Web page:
My husband and I have this in common – actually we have a few things in common, but this is one of them – we don’t ask for help much. I’d go one step further to say I naturally actively decline most offers of help. This is in part a British ‘How are you?/Fine thanks!’ To ‘Can I help you?/No thanks!’
But behind my not accepting help there are two main motivations – the noble, and the decidedly ignoble.
Nobly, I find myself in a situation – usually of my own making – and feel that I ought to be able to cope with this by myself. That is, we decided to have four children, very close together – I should be able to get the shopping done and children fed and house clean! I can make my own bed, lie in it and be happy about it!
(The less noble bit is that I think I can do whatever the chore is, better than the person offering to help, or that I have such a limited and specific way in which I want something done, that I cannot bring myself to surrender even the smallest bit of control by allowing someone to take over peeling the avocado for fear that they peel it the WRONG WAY).
Let’s brush over the ignoble part and skip on to the part where I realise the error of my ways! Namely, this year I had a slightly enforced epiphany, with the realisation that Help is Good and Help Helps! And if you, like me, find it hard to accept support, I urge you to rethink!
At the end of 2015, when I was pregnant and feeling pretty ropey and looking after three children, my husband started to have numb feet. Fast forward a couple of months and these numb feet had progressed into lost sensation all the way up his legs, weakness, difficulty walking. No more leaping up the stairs carrying two children over his shoulder as he went, or running after the children through the park to exhaust them, or teaching our youngest to ride a balance bike.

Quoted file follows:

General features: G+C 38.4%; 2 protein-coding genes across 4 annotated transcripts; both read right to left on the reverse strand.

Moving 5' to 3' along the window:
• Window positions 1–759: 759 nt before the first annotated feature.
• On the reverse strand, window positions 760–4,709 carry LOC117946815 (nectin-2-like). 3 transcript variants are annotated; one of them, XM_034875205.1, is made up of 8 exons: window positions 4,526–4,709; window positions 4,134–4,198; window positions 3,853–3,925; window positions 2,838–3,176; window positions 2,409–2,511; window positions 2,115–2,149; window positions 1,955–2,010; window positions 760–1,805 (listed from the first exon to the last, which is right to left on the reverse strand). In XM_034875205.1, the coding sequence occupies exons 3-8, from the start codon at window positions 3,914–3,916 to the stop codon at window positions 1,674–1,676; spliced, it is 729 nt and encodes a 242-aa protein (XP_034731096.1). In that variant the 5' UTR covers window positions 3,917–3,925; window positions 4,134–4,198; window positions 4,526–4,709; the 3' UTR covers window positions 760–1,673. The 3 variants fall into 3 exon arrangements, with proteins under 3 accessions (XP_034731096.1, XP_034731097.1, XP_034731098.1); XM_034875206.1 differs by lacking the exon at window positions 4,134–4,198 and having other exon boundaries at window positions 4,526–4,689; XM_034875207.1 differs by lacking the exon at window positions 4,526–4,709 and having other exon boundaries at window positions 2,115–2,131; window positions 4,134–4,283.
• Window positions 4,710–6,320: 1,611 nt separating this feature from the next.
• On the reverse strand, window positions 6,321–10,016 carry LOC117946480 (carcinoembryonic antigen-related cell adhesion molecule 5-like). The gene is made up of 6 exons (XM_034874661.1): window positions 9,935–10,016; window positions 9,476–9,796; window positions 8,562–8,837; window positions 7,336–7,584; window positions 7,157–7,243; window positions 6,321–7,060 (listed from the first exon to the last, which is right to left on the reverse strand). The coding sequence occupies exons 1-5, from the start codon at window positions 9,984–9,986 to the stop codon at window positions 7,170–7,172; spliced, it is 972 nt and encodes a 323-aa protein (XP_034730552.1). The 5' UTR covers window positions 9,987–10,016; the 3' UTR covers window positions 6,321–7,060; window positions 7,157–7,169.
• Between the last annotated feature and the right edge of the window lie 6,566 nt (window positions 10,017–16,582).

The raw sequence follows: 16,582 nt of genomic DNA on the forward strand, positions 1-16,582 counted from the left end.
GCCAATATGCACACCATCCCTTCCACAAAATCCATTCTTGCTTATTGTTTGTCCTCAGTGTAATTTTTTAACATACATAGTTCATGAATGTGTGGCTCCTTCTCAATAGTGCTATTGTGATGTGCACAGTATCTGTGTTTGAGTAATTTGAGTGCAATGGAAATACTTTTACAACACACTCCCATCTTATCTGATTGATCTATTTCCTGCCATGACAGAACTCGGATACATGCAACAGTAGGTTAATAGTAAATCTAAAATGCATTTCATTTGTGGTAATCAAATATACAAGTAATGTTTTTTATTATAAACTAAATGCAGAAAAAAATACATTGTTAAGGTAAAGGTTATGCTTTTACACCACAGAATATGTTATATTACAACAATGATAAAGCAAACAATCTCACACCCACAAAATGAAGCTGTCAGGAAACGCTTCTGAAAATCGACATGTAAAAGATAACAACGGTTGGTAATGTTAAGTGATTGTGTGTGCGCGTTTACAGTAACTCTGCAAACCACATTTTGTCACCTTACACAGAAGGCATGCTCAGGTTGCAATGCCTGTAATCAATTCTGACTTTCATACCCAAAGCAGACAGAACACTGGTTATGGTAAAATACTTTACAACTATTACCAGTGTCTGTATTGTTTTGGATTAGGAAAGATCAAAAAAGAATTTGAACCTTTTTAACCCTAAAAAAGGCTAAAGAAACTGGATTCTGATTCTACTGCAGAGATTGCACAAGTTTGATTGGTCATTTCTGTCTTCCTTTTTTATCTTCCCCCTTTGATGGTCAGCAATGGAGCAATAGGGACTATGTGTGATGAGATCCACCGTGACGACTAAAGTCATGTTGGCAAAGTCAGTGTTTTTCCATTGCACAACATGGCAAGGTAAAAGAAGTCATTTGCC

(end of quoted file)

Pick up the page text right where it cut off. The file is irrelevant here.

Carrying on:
I got more and more pregnant, and our lives were slightly on hold whilst we pestered doctors and neurologists for an answer that, when forthcoming, was not what we had hoped – namely, that this was neurological, degenerative and would not likely improve.
Two months later, in May 2016, he had an MRI which showed something quite different. He had a herniated thoracic disc! We celebrated! It wasn’t degenerative after all. They booked us in to see a neurosurgeon the following day.
So speedy! And for reason – they thought he was about to lose any use of his legs, potentially permanently. Less celebration. They booked him in for surgery, which happened 10 days after our fourth baby was born. This whole phase of our lives may require its own post at some point, but for now, the outcome – was that 11 hours of thoracic surgery was successful.
So, to the main thread of this post – the accepting help part. Clearly, this was a pretty difficult time for us, with terrible timing to boot. We really needed an extra pair of hands to help while we shuttled from hospital appointments, neurology appointments, midwife appointments, obstetric appointments – the list was long. We needed help getting the children out and about – to parties, to friends.
We needed help to get to the hospital when I was in labour, we needed help while my husband had his surgery and during his recovery. We were so lucky to have people in our lives that were there for us during all these moments. And something strange happened, as I started to feel more comfortable saying ‘actually, yes please’ to offers of lifts and entertainment for children and to family coming over to just be around with us.
Look it’s not like all of a sudden I became a better person, more relaxed and surrendering control in my household, but I definitely benefitted from feeling so supported, I grew closer to friends and family, the children had a chance to spend extra time with relatives and grow closer to them.
And while we are through that horrible phase and feeling elated and relieved and thankful, it has had lasting impact in so many ways. Today, after a huge food shop with all 3 smallest children in tow, the checkout woman asked if I wanted the car assistance. No thanks! I drilled back! But stopped myself. Yes please! And before I knew it the most helpful man came and packed all my shopping into the car, and held the cart still while I got the children into the car. All this to say, nothing wrong with letting people help you sometimes. Quite the opposite.